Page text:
In 1911 the French philosopher and Nobel Laureate Henri Bergson delivered a pair of lectures at the University of Oxford entitled "The Perception of Change." In these lectures Bergson explored some of the challenges of thinking through questions of “change and duration in their original mobility”. In the process, he made what are by now a series of familiar claims: that all movement and change is indivisible; that immobility is actually the product of relations between different mobilities; that the brain is not a storehouse for snap-shot like representational images; and that the past preserves itself automatically. We find it difficult to grasp the true significance of these claims, he suggested, because our thinking is dominated by perceptual habits that encourage us to understand movement as a series of fixed positions in space. The challenge, on his view, is to return to and expand perception, to grasp the fundamental continuity of life’s change, to ‘plunge into duration’ through the elaboration of a style and method of philosophical intuition. In the intervening century, Bergson’s influence has waned and waxed. In recent decades his work has received renewed attention, due in no small part to its reappraisal by Gilles Deleuze. On the occasion of the centenary of his Oxford Clarendon lectures, this symposium will explore Bergson’s ongoing significance as a major philosophical figure. More specifically, by taking these lectures as a point of departure, the symposium will provide a forum within which to reflect upon the resources Bergson provides for thinking through the complex relations between time, space, and the apprehension of movement in the contemporary world.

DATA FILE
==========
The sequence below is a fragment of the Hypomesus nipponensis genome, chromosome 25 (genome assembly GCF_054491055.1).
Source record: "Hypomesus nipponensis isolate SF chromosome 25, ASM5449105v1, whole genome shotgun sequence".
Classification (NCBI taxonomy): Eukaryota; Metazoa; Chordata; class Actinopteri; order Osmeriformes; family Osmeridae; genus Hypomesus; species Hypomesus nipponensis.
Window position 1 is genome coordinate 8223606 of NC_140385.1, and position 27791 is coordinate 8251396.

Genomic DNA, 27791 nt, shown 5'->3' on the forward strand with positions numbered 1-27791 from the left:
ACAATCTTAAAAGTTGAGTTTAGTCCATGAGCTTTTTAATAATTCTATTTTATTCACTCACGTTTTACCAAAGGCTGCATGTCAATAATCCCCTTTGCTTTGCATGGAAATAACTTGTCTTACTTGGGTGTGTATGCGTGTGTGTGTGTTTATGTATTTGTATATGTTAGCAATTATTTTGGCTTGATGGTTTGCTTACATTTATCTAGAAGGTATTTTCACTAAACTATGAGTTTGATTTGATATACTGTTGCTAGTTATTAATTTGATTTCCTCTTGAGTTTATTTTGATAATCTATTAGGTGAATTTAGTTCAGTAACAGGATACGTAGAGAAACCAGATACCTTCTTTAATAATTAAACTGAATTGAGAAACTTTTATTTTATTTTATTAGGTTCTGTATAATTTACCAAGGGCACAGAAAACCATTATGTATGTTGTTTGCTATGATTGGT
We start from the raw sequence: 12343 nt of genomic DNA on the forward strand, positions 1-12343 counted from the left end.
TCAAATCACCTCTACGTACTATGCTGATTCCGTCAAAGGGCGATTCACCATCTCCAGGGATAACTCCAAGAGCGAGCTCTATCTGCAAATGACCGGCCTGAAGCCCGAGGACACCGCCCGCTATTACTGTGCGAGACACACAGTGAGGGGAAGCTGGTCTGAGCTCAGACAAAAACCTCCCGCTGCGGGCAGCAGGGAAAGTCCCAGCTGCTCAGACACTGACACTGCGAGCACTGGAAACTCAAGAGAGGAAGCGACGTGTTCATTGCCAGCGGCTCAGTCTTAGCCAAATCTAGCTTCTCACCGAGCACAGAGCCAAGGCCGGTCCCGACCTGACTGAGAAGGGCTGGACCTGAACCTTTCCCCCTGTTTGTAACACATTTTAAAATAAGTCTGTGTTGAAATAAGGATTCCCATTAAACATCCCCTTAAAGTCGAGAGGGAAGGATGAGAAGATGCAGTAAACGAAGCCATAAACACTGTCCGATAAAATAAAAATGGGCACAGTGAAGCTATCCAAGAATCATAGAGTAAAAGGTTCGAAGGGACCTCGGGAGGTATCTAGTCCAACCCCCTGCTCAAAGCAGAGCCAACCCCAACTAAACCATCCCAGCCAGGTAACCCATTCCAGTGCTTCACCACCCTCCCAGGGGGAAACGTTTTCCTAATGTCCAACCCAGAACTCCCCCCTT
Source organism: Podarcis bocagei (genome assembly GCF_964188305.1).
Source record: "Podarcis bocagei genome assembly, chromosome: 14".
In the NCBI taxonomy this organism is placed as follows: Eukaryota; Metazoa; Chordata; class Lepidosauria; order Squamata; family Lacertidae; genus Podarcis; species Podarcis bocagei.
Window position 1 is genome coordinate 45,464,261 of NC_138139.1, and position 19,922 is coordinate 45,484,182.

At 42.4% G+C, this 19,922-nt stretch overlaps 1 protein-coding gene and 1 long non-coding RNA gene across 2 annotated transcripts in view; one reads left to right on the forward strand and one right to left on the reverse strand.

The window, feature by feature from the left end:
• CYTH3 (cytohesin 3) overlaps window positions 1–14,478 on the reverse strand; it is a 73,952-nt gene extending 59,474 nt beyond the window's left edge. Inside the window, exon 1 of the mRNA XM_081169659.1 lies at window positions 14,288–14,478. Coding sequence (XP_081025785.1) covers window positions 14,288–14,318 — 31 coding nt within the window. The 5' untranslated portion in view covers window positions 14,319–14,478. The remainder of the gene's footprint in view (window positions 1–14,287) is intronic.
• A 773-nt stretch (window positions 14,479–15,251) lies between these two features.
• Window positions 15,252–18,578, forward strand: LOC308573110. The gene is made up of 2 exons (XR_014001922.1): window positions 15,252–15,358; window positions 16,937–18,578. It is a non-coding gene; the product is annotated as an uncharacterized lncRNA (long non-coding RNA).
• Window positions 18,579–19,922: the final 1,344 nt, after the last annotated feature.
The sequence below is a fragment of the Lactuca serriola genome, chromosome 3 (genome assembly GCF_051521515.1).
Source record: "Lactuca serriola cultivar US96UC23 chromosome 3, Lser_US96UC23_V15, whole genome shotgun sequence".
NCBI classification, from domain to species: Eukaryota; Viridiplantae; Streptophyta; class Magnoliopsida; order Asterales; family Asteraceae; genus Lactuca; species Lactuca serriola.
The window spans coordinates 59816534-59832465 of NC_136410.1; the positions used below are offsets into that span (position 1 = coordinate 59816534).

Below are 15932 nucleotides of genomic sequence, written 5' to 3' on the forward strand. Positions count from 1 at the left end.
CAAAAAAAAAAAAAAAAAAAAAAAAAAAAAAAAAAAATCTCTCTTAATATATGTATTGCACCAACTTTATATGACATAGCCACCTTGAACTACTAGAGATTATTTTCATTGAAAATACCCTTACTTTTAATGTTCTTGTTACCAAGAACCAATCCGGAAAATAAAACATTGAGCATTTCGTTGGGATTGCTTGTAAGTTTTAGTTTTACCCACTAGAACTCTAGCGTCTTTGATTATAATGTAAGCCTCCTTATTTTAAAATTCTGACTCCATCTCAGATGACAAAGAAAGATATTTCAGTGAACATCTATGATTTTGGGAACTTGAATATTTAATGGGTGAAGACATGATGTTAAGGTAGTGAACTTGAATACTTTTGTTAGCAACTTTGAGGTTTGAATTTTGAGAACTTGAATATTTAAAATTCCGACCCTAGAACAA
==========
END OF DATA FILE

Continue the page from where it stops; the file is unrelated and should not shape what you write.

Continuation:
Professor Steven Brown, School of Management, University of Leicester
Dr JD Dewsbury, School of Geographical Sciences, University of Bristol
Dr Peter Merriman, Institute of Geography and Earth Sciences, Aberystwyth University
Professor John Mullarkey, Film and Television Studies, Kingston University, London
We welcome abstracts of 150 words for papers that engage with "The Perception of Change" lectures and/or Bergson’s philosophy more generally. Equally, proposals for artistic or performance based interventions that engage themes in Bergson’s work are also welcome. Scholars of PhD level and higher are encouraged to submit an abstract. The closing date for submission of abstracts is 1st of April 2011. Please send proposals/abstracts to Derek McCormack (firstname.lastname@example.org) or Tim Schwanen (email@example.com).